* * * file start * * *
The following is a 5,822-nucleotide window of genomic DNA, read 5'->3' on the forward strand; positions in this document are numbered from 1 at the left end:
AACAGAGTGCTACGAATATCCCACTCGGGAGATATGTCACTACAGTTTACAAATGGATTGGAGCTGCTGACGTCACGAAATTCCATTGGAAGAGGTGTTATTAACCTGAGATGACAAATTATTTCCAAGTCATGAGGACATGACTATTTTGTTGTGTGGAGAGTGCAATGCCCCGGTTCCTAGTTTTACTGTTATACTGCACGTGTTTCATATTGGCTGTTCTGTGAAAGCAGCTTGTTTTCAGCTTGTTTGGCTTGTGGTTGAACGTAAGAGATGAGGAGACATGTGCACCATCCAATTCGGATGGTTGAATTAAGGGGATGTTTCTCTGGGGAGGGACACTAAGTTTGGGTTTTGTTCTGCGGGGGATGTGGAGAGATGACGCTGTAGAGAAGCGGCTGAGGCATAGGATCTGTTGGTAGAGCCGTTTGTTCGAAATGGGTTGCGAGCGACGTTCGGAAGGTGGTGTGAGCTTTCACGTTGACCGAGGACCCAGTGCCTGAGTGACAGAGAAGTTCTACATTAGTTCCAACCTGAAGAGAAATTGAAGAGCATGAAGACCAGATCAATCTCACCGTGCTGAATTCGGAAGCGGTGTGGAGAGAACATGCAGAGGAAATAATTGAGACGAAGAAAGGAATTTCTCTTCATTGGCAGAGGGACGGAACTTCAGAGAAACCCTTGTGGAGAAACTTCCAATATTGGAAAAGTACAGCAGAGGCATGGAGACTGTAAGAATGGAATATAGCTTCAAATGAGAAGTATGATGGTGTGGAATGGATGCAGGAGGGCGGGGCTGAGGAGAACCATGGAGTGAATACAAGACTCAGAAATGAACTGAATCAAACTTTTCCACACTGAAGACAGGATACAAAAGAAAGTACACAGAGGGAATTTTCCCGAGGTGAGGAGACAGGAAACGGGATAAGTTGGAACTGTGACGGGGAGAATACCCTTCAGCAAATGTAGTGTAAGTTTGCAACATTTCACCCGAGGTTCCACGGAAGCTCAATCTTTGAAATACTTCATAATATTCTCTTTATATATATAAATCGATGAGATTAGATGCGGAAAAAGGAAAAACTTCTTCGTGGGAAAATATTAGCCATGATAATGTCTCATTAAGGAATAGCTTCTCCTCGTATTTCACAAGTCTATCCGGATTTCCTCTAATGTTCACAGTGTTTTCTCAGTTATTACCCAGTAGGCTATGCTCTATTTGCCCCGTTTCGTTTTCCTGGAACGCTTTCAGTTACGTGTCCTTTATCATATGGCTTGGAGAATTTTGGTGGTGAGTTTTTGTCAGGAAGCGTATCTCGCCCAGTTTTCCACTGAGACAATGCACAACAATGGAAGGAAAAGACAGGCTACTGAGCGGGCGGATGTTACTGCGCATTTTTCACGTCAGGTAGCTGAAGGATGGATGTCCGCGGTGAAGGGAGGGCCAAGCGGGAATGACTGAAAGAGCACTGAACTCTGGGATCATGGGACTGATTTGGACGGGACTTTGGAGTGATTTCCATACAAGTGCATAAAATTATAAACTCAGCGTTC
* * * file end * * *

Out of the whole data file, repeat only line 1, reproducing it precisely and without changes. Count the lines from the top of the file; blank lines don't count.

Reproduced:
The following is a 5,822-nucleotide window of genomic DNA, read 5'->3' on the forward strand; positions in this document are numbered from 1 at the left end: